Impact of dietary deviation on disease progression and gut microbiome composition in lupus-prone SNF1 mice.Clin Exp Immunol 2015; 181(2):323-37CE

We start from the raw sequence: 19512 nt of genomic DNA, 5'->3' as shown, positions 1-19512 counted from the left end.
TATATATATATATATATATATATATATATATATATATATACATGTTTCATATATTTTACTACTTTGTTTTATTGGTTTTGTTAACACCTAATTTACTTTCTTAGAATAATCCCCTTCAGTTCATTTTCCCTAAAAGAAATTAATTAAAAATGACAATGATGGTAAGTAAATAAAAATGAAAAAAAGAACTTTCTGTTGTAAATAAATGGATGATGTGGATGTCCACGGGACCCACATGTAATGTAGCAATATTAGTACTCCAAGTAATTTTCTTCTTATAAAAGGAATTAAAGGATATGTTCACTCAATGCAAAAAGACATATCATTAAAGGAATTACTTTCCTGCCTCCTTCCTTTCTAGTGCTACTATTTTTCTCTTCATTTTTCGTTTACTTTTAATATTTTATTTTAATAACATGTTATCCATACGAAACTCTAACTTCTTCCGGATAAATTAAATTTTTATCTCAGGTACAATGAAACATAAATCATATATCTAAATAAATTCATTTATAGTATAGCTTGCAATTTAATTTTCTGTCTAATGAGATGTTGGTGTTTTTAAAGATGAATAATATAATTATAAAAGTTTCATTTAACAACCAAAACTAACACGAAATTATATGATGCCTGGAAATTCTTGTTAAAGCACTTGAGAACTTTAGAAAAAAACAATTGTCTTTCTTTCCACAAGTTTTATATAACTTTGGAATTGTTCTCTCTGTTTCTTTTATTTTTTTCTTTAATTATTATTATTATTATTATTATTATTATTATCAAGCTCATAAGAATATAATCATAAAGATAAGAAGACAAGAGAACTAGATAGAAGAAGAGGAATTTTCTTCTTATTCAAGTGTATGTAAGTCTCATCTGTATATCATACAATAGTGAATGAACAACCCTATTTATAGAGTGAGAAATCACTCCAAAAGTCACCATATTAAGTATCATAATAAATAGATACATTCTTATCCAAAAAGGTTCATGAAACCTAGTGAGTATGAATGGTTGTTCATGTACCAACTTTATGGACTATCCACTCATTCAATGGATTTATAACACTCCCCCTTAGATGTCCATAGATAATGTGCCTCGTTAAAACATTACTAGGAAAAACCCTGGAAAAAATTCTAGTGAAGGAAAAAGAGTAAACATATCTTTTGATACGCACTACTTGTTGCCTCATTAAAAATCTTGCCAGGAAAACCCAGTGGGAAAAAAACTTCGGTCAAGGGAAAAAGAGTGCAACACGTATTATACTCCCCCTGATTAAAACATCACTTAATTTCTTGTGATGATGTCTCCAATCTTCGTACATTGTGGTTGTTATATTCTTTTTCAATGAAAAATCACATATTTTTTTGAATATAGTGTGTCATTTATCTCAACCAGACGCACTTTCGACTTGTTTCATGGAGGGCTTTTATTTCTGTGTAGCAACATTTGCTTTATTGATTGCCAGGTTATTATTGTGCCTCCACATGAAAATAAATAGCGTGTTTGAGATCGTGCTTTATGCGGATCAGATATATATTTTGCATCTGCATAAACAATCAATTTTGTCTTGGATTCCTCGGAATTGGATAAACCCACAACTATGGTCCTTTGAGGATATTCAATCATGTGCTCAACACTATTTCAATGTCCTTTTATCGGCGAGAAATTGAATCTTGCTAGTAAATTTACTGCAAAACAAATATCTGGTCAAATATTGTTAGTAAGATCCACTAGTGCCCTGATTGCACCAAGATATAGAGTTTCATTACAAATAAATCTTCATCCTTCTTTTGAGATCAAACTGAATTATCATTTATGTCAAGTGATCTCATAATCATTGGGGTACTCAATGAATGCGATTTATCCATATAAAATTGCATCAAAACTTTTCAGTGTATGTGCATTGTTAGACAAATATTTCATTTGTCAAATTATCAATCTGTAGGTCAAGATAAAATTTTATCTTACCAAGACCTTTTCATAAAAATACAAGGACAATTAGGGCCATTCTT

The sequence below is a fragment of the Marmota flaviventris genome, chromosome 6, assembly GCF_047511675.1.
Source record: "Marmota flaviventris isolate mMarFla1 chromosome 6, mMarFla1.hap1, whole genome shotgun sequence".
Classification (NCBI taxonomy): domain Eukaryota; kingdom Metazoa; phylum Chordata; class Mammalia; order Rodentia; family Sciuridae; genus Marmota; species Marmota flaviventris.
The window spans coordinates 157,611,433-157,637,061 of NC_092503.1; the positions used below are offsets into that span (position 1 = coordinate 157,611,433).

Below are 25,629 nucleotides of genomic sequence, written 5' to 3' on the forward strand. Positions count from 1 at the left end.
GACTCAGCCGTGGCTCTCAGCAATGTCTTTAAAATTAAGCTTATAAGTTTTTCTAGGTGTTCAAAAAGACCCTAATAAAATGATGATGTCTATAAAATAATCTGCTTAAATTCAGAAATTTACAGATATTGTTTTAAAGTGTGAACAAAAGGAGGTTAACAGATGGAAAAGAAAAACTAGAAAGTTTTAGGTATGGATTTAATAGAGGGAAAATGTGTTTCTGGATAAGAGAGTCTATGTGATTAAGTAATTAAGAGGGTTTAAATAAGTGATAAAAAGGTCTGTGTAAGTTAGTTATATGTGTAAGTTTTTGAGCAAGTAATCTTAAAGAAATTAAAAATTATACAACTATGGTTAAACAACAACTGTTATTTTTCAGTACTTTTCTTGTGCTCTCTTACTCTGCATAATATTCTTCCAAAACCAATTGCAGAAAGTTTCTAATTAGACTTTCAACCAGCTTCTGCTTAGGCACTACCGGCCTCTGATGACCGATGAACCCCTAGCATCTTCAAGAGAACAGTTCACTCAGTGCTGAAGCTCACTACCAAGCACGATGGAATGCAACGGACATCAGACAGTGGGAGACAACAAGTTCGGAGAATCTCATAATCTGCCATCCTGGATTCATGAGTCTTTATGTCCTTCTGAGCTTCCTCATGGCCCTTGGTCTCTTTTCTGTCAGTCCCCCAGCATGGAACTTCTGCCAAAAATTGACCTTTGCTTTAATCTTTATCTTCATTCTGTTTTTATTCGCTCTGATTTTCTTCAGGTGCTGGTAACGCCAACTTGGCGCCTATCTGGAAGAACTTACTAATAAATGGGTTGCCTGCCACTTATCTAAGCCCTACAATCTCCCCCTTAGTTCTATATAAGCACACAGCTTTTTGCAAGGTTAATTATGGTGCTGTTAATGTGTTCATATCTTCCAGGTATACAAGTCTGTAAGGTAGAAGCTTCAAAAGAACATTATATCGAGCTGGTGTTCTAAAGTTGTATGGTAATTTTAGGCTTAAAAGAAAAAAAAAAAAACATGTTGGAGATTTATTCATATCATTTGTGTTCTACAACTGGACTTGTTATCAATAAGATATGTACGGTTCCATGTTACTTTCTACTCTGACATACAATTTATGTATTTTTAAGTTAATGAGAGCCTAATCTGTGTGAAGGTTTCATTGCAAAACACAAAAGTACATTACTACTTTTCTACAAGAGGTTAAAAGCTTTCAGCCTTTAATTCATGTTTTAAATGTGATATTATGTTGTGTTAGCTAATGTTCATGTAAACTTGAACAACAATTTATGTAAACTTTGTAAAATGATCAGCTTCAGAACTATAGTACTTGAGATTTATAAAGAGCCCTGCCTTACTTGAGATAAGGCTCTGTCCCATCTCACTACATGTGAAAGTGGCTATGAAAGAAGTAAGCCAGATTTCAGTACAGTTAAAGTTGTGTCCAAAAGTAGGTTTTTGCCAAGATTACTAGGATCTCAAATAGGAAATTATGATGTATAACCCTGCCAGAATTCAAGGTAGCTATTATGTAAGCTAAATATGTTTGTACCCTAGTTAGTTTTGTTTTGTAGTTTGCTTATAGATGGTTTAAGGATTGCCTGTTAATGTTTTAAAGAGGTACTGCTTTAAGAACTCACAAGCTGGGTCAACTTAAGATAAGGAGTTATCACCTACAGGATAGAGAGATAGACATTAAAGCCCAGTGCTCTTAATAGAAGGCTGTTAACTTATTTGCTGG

Environmental factors, including microbes and diet, play a key role in initiating autoimmunity in genetically predisposed individuals. However, the influence of gut microflora in the initiation and progression of systemic lupus erythematosus (SLE) is not well understood. In this study, we have examined the impact of drinking water pH on immune response, disease incidence and gut microbiome in a spontaneous mouse model of SLE. Our results show that (SWR × NZB) F1 (SNF1) mice that were given acidic pH water (AW) developed nephritis at a slower pace compared to those on neutral pH water (NW). Immunological analyses revealed that the NW-recipient mice carry relatively higher levels of circulating autoantibodies against nuclear antigen (nAg) as well as plasma cells. Importantly, 16S rRNA gene-targeted sequencing revealed that the composition of gut microbiome is significantly different between NW and AW groups of mice. In addition, analysis of cytokine and transcription factor expression revealed that immune response in the gut mucosa of NW recipient mice is dominated by T helper type 17 (Th17) and Th9-associated factors. Segmented filamentous bacteria (SFB) promote a Th17 response and autoimmunity in mouse models of arthritis and multiple sclerosis. Interestingly, however, not only was SFB colonization unaffected by the pH of drinking water, but also SFB failed to cause a profound increase in Th17 response and had no significant effect on lupus incidence. Overall, these observations show that simple dietary deviations such as the pH of drinking water can influence lupus incidence and affect the composition of gut microbiome.